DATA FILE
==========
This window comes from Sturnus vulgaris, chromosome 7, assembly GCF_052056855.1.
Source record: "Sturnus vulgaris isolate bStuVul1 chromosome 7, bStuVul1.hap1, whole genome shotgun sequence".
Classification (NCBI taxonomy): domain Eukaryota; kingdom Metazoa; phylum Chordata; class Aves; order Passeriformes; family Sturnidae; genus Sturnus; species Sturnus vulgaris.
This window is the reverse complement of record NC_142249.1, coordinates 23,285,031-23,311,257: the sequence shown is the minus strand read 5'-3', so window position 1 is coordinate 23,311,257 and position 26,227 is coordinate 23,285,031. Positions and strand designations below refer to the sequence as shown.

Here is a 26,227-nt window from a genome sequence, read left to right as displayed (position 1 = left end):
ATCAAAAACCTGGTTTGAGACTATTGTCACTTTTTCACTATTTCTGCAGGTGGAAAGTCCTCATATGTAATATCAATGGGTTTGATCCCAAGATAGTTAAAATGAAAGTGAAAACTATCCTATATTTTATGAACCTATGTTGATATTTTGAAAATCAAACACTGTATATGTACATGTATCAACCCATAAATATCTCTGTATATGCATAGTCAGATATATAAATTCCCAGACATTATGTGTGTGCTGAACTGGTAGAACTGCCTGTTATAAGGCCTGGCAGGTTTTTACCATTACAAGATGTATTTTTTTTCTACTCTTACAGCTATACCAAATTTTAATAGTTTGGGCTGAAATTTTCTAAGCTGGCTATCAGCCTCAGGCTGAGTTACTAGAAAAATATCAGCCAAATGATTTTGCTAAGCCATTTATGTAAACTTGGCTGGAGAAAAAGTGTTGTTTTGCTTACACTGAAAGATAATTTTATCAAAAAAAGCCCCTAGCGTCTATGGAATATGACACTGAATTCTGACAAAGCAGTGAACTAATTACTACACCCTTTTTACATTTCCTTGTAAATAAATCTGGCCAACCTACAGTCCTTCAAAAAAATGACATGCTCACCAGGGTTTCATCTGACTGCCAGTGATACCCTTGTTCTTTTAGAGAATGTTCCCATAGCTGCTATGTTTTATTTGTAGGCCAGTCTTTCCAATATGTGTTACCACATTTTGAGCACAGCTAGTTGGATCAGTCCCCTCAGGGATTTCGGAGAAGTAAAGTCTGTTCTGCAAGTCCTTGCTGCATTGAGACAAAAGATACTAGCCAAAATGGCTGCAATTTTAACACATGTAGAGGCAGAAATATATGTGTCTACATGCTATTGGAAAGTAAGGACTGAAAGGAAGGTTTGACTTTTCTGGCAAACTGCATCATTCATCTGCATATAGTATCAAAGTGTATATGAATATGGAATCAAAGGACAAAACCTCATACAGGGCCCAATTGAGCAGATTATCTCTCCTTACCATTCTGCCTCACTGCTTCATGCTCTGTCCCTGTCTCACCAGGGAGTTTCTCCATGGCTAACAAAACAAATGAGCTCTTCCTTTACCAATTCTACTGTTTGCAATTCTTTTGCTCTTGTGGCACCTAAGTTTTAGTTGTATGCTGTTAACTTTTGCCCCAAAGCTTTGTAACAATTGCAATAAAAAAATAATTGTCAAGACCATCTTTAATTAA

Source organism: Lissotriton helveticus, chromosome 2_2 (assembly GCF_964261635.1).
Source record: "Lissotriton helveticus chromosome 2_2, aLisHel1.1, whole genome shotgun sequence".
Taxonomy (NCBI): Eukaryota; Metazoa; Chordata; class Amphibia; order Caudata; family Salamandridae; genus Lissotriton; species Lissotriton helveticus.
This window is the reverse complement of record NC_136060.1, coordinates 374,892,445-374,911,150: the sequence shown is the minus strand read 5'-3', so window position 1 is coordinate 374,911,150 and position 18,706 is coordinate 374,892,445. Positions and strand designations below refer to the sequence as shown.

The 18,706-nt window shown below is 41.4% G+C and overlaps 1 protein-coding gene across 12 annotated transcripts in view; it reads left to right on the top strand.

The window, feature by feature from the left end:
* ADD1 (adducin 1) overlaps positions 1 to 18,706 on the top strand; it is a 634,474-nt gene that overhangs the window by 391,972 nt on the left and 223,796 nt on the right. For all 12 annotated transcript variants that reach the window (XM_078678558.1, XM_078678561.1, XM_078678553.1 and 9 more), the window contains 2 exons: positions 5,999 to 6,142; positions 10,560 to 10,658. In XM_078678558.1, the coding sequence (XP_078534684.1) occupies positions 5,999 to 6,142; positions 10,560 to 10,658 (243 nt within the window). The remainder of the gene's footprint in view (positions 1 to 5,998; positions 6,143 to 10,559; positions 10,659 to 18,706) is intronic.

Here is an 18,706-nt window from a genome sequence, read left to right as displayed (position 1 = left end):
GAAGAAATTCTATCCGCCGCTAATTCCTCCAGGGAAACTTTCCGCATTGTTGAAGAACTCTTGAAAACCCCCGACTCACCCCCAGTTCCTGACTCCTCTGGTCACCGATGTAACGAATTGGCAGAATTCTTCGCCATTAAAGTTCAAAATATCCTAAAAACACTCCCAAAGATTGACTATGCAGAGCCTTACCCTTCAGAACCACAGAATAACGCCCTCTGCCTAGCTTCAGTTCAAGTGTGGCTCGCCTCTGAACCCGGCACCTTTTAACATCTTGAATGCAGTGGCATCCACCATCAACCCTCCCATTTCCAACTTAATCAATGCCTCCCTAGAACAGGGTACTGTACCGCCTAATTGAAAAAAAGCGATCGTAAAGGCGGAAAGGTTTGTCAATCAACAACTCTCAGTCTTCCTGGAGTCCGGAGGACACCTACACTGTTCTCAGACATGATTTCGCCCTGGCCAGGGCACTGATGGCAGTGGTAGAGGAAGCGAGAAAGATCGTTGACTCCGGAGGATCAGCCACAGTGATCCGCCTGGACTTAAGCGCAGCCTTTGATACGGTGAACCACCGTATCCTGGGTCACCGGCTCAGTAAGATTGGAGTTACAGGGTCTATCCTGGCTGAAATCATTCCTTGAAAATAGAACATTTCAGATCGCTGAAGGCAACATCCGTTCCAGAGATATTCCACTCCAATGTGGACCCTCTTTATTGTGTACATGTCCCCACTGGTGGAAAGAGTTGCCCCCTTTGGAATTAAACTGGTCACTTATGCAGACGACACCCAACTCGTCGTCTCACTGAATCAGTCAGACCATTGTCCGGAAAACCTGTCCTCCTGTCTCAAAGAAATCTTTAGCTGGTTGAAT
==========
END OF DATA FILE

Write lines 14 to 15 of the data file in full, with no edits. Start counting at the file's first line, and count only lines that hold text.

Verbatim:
Here is an 18,706-nt window from a genome sequence, read left to right as displayed (position 1 = left end):
GAAGAAATTCTATCCGCCGCTAATTCCTCCAGGGAAACTTTCCGCATTGTTGAAGAACTCTTGAAAACCCCCGACTCACCCCCAGTTCCTGACTCCTCTGGTCACCGATGTAACGAATTGGCAGAATTCTTCGCCATTAAAGTTCAAAATATCCTAAAAACACTCCCAAAGATTGACTATGCAGAGCCTTACCCTTCAGAACCACAGAATAACGCCCTCTGCCTAGCTTCAGTTCAAGTGTGGCTCGCCTCTGAACCCGGCACCTTTTAACATCTTGAATGCAGTGGCATCCACCATCAACCCTCCCATTTCCAACTTAATCAATGCCTCCCTAGAACAGGGTACTGTACCGCCTAATTGAAAAAAAGCGATCGTAAAGGCGGAAAGGTTTGTCAATCAACAACTCTCAGTCTTCCTGGAGTCCGGAGGACACCTACACTGTTCTCAGACATGATTTCGCCCTGGCCAGGGCACTGATGGCAGTGGTAGAGGAAGCGAGAAAGATCGTTGACTCCGGAGGATCAGCCACAGTGATCCGCCTGGACTTAAGCGCAGCCTTTGATACGGTGAACCACCGTATCCTGGGTCACCGGCTCAGTAAGATTGGAGTTACAGGGTCTATCCTGGCTGAAATCATTCCTTGAAAATAGAACATTTCAGATCGCTGAAGGCAACATCCGTTCCAGAGATATTCCACTCCAATGTGGACCCTCTTTATTGTGTACATGTCCCCACTGGTGGAAAGAGTTGCCCCCTTTGGAATTAAACTGGTCACTTATGCAGACGACACCCAACTCGTCGTCTCACTGAATCAGTCAGACCATTGTCCGGAAAACCTGTCCTCCTGTCTCAAAGAAATCTTTAGCTGGTTGAAT